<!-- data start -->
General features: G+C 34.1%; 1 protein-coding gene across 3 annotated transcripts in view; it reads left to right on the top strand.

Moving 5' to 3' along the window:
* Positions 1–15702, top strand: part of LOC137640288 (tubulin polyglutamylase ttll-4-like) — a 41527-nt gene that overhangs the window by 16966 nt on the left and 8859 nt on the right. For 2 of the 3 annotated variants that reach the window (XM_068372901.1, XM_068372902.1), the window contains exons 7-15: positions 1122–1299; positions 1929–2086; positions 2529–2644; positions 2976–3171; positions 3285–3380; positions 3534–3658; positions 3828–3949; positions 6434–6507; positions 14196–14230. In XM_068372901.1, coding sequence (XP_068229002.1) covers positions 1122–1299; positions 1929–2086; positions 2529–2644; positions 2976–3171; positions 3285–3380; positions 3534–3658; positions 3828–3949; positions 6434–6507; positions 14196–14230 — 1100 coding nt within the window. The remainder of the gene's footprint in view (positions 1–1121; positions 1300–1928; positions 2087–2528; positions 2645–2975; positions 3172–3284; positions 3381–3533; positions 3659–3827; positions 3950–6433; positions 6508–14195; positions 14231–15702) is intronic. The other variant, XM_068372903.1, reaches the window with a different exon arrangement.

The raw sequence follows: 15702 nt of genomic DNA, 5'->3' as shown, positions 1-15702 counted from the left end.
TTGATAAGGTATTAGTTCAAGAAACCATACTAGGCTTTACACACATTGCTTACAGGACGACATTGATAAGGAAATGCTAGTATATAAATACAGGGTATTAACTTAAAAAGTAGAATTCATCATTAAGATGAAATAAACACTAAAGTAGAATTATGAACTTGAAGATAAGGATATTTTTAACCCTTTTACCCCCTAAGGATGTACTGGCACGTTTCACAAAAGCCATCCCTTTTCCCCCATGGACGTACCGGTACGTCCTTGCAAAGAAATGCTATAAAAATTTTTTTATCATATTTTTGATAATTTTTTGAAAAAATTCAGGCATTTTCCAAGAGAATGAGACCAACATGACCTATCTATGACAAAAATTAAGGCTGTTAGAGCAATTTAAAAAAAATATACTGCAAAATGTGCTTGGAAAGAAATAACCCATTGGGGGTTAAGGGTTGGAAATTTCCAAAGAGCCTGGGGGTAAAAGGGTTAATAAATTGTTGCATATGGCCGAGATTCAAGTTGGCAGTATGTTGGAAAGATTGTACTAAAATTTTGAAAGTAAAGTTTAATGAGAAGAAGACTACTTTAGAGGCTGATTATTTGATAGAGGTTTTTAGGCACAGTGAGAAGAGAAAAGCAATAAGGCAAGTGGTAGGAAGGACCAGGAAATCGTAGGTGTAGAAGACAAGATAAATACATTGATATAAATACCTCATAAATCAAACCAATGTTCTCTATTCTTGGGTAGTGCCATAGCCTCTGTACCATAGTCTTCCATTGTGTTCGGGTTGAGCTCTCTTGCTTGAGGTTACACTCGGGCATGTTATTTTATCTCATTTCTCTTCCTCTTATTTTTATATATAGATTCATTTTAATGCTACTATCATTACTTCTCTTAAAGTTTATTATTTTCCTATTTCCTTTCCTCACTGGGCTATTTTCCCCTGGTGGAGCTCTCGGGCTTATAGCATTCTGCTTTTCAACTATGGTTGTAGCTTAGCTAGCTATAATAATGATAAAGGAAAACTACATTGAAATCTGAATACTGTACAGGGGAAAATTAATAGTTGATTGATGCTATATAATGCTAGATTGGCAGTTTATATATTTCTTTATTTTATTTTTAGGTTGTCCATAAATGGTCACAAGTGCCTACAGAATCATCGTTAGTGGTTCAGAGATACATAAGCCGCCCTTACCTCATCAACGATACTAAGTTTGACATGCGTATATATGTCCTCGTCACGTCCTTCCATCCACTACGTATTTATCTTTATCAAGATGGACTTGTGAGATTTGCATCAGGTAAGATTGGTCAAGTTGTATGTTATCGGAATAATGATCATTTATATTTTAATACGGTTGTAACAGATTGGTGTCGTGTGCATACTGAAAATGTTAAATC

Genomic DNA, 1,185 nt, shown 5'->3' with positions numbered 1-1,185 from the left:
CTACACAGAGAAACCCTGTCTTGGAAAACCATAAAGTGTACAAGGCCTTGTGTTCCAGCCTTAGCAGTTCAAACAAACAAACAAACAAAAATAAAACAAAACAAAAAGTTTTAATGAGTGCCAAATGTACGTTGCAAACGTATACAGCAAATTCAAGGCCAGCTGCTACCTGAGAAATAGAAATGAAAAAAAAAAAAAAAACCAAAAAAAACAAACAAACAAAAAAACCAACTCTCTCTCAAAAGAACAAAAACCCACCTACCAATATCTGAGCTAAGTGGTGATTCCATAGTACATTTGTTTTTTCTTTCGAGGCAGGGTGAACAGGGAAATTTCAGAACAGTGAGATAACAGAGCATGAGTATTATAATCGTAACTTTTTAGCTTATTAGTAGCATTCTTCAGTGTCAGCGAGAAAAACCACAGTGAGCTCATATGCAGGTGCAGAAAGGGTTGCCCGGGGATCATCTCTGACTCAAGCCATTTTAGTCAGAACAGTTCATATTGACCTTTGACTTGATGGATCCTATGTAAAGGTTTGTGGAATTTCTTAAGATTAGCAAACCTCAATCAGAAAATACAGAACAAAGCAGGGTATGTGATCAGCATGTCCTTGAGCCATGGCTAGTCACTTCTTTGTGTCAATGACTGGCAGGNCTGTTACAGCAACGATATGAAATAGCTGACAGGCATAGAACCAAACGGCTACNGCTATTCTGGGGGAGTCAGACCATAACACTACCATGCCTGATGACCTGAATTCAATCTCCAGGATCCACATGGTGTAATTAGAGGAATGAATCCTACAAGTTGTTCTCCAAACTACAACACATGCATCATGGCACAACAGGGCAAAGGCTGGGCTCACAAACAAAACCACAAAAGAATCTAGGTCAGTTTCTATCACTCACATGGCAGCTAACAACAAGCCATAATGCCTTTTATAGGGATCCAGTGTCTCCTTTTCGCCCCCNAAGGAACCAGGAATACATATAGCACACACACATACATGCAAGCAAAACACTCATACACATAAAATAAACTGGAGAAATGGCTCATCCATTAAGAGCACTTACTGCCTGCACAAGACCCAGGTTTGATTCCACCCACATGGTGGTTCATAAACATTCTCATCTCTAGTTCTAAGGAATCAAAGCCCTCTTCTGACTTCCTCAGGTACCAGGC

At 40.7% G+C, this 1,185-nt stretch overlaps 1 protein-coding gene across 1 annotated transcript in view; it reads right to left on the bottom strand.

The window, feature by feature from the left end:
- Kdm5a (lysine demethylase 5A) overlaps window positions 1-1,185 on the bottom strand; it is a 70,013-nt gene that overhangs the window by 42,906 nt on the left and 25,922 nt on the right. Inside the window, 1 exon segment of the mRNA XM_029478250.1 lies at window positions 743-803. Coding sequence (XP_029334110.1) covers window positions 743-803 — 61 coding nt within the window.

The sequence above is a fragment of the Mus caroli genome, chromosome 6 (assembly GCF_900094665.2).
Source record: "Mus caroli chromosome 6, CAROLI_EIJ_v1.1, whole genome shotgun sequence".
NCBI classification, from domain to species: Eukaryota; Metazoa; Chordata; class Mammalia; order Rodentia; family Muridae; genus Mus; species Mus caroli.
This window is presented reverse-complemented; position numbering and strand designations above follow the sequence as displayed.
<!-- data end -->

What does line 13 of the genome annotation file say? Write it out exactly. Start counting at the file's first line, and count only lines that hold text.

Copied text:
NCBI classification, from domain to species: Eukaryota; Metazoa; Chordata; class Mammalia; order Rodentia; family Muridae; genus Mus; species Mus caroli.